Hawaii gives back all of its recent momentum with loss in Wyoming

LARAMIE, WYO. — At 7, 220 feet, the Hawaii football team’s momentum crashed to Earth.

All the good things the Rainbow Warriors accomplished during a two-game winning streak dissolved in Saturday’s 42-9 road loss to Wyoming.


The Cowboys needed 50 plays to roll up 472 yards and six touchdowns en route to improving to 7-0 at War Memorial Stadium this year.

The Rainbow Warriors, who fell to 4-8 overall and 2-5 in the Mountain West, are 1-11 in road games during head coach Timmy Chang’s two-season tenure. The outcome also ended the Warriors’ prayer-to-none chance of qualifying for a bowl berth, ensuring next week’s senior night against Colorado State also will serve as the season finale.

“It hurts for the seniors,” said Brayden Schager, UH’s junior quarterback. “I wanted them to have another game. But we have one more (regular-season game) at home. We have to win it for them.”

The Cowboys toasted their senior night, scalding the Warriors early. They needed four plays to construct a 14-0 lead.

The Cowboys did not run a play in the red zone in their first four possessions. They averaged 50.1 yards a scoring play in taking a 28-0 lead.

“That’s a good football team,” Chang said of the Cowboys. “You don’t take anything away from them. They made plays — explosive plays, explosive runs, explosive passes, a combination of both.”

The Warriors had to pick their poison against the Cowboys, who had an apothecary cabinet of concoctions. Quarterback Andrew Peasley, who has fully recovered from an injury to his right (throwing) shoulder, has mastered play-action passes, throws off rollouts and keepers. Peasley was 14-for-17 for 319 yards. Running back Harrison Waylee has been clocked at 10.7 seconds over 100 meters. And tight ends Treyton Welch and John Michael Gyllenborg can clear running lanes, wash-block defensive linemen and break open in football’s version of the screen-and-roll.

“They are big blockers,” UH defensive coordinator Eti Ena said of Wyoming’s tight ends. “The reality is, if you study them, a lot of their pass game goes through their tight ends. And when you’re a big-personnel team, that’s kind of indicative of what you do.”

On their first possession, Waylee caught a hitch pass on the first play, and ran a dive on the second. When the Warriors pressed their coverage, Peasley faked a handoff to Waylee and lofted a pass to a wide-open Ryan Marquez for a 44-yard touchdown a minute into the game.

On the next Wyoming drive, the Warriors bit on another play-action, with Gyllenborg scoring on an 89-yard, catch-and-dash.

The Warriors then drove to the Wyoming 2, where they faced a fourth-and-goal. The Warriors opted to keep their offense on the field. Dalen Morris, a graduate transfer from Navy, usually is summoned for short-yardage situations. “But Dalen was down for this game,” said Chang, referencing Morris’ ailment.

Schager, who gained 34 yards on his first six keepers, held the ball on an option behind fullback Solo Vaipulu, and was stopped for no gain by linebacker Easton Gibbs, ending the Warriors’ possession.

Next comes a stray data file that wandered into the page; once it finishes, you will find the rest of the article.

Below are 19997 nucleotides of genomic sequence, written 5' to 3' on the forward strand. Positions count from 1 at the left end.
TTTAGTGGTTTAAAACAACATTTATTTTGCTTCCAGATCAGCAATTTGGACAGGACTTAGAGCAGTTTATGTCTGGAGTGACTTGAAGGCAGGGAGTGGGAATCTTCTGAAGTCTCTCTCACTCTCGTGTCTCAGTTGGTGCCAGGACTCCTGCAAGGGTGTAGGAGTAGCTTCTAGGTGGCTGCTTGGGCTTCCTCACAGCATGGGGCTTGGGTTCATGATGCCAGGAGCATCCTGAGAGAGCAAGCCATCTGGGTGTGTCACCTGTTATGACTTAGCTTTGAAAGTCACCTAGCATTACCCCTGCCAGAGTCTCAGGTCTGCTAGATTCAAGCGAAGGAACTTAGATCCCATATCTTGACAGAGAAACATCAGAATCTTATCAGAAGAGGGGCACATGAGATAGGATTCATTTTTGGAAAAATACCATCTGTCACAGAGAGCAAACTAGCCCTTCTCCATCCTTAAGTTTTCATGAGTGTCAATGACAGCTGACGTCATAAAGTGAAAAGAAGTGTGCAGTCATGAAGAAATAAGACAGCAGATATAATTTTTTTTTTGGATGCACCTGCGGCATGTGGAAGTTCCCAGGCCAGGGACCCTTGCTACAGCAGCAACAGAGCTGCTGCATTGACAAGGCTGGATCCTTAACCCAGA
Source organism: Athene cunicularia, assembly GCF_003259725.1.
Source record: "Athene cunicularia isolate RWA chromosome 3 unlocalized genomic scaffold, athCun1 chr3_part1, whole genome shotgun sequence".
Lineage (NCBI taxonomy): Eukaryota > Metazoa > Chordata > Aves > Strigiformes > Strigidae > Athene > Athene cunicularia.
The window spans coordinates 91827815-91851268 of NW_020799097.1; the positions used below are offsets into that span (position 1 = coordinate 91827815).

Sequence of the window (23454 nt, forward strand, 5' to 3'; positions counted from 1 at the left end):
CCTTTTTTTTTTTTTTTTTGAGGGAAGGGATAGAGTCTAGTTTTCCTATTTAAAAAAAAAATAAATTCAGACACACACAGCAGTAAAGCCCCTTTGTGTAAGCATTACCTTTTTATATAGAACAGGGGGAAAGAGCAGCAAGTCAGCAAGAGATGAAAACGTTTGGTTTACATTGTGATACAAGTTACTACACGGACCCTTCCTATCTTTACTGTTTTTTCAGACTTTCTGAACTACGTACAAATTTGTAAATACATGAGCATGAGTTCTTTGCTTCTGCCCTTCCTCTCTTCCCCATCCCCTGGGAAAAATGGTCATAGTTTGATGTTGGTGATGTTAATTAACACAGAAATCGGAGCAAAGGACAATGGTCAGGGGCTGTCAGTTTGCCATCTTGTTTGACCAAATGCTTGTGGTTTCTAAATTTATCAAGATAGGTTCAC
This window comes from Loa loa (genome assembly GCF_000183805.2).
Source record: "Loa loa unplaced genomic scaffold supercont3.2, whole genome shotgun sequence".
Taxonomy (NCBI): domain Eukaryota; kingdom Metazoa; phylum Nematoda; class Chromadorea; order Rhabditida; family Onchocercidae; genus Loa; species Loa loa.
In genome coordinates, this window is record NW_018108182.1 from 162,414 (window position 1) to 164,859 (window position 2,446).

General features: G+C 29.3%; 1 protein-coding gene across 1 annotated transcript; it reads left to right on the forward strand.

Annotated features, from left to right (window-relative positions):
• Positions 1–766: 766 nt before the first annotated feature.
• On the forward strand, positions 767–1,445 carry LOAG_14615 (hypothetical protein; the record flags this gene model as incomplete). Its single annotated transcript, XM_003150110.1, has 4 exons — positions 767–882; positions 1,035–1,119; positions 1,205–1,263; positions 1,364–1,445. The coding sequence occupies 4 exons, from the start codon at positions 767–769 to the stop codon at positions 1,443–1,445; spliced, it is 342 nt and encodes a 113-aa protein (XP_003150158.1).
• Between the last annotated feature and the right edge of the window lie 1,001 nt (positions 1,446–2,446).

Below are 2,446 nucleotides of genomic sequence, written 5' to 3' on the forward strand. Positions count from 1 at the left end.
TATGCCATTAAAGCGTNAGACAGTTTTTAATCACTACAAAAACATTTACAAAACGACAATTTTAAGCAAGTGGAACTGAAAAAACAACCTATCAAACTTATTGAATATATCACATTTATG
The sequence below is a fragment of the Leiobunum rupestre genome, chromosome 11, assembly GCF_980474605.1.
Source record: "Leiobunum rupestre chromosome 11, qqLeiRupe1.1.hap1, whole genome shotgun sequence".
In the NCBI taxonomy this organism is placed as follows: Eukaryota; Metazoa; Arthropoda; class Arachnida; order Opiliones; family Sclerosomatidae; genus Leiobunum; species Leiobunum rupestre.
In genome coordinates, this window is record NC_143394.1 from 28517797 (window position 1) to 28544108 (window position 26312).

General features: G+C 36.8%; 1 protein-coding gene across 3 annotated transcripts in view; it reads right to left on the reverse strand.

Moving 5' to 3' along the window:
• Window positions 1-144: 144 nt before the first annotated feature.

“I thought it was the right call,” Schager said of the decision to go for the touchdown. “We needed some points when they went up early on us. We just couldn’t punch it in there. That’s part of the game.”

Chang acknowledged that was a key play, saying, “14-7 changes us.”

Waylee’s 28-yard run, Peasley’s 40-yard toss to Wyatt Wieland and Ayir Asante’s 6-yard scoring sprint on a jet sweep made it 35-0 at the intermission.

“They started fast and we started slow,” UH wideout Steven McBride said. “Even though we had more time of possession (36 minutes, 32 seconds), we couldn’t execute.”

In the first half, the Warriors could not solve the Cowboys’ 4-2-5 defensive scheme. The Cowboys would rush the edges while the secondary was in a three-deep umbrella. When the ends dropped into the flats, the safeties would blitz.

On their final drive of the first half, the Warriors advanced to the 8. Schager spotted McBride on a crossing route toward the left corner of the end zone. Schager aimed a pass intended for McBride’s back shoulder. But cornerback Tyrecus Davis intercepted.

“It was an unfortunate deal,” Schager said. “(Davis) read it. He kind of cheated the play a little bit. It is what it is. You have to adjust and come back from it.”

The Warriors outscored the Cowboys 9-0 in the third quarter on Matthew Shipley’s 30-yard field goal and wideout Chuuky Hines’ soaring catch of a 19-yard pass. But football is not volleyball, where sets are scored separately, and the Warriors’ second-half improvements went largely unnoticed. The Warriors held the Cowboys to 0-for-6 on third down. But the Cowboys scored their five first-half touchdowns on first and second down, and their final score came on Evan Svoboda’s fourth-and-18 run.

Of Wyoming’s big plays, Chang said, “Usually when things happen like that, there are going to be breakdowns somewhere — offensively, defensively. It happened early. It was a tale of two halves.”

Chang was admittedly frustrated. In preparation for Laramie’s elevation, the Warriors departed on Tuesday. They practiced in Fort Collins, Colo., on Wednesday, Thursday and Friday, then made the 75-minute drive to Laramie.

“We thought this was one we could win coming off the (past) two games,” Chang said. “We thought we had a really good chance. The guys had their best practices and their best week, I thought. … Give all the credit to Wyoming. They’re a good team at home.”

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